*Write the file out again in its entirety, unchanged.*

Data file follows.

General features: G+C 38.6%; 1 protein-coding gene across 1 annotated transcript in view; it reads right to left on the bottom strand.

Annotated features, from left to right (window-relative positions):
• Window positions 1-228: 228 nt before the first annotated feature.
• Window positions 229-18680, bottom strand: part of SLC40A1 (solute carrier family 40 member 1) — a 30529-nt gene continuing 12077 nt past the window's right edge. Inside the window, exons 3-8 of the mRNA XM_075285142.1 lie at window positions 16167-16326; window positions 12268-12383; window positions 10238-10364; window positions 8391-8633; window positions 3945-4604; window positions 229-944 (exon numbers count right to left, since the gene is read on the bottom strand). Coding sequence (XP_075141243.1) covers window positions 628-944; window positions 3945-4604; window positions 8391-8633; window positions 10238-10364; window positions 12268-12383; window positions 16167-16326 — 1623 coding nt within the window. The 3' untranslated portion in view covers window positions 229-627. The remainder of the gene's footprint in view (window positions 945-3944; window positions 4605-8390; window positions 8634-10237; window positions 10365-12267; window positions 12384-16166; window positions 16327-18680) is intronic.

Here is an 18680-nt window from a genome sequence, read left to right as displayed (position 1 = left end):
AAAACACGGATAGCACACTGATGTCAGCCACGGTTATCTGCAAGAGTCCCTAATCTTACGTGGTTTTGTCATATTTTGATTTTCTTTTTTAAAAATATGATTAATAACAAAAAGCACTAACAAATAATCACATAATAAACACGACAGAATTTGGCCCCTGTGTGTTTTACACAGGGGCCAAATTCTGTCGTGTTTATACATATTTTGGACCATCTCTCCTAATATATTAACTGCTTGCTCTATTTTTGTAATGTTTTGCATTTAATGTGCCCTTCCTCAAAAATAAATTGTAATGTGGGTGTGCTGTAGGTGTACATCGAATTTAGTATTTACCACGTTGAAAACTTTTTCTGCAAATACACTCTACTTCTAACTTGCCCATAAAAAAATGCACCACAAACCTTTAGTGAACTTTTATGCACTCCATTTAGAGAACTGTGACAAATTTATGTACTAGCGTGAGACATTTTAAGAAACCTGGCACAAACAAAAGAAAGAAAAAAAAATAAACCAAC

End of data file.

General features: G+C 38.6%; 1 protein-coding gene across 1 annotated transcript in view; it reads right to left on the bottom strand.

Annotated features, from left to right (window-relative positions):
• Window positions 1-228: 228 nt before the first annotated feature.
• Window positions 229-18680, bottom strand: part of SLC40A1 (solute carrier family 40 member 1) — a 30529-nt gene continuing 12077 nt past the window's right edge. Inside the window, exons 3-8 of the mRNA XM_075285142.1 lie at window positions 16167-16326; window positions 12268-12383; window positions 10238-10364; window positions 8391-8633; window positions 3945-4604; window positions 229-944 (exon numbers count right to left, since the gene is read on the bottom strand). Coding sequence (XP_075141243.1) covers window positions 628-944; window positions 3945-4604; window positions 8391-8633; window positions 10238-10364; window positions 12268-12383; window positions 16167-16326 — 1623 coding nt within the window. The 3' untranslated portion in view covers window positions 229-627. The remainder of the gene's footprint in view (window positions 945-3944; window positions 4605-8390; window positions 8634-10237; window positions 10365-12267; window positions 12384-16166; window positions 16327-18680) is intronic.

Here is an 18680-nt window from a genome sequence, read left to right as displayed (position 1 = left end):
AAAACACGGATAGCACACTGATGTCAGCCACGGTTATCTGCAAGAGTCCCTAATCTTACGTGGTTTTGTCATATTTTGATTTTCTTTTTTAAAAATATGATTAATAACAAAAAGCACTAACAAATAATCACATAATAAACACGACAGAATTTGGCCCCTGTGTGTTTTACACAGGGGCCAAATTCTGTCGTGTTTATACATATTTTGGACCATCTCTCCTAATATATTAACTGCTTGCTCTATTTTTGTAATGTTTTGCATTTAATGTGCCCTTCCTCAAAAATAAATTGTAATGTGGGTGTGCTGTAGGTGTACATCGAATTTAGTATTTACCACGTTGAAAACTTTTTCTGCAAATACACTCTACTTCTAACTTGCCCATAAAAAAATGCACCACAAACCTTTAGTGAACTTTTATGCACTCCATTTAGAGAACTGTGACAAATTTATGTACTAGCGTGAGACATTTTAAGAAACCTGGCACAAACAAAAGAAAGAAAAAAAAATAAACCAAC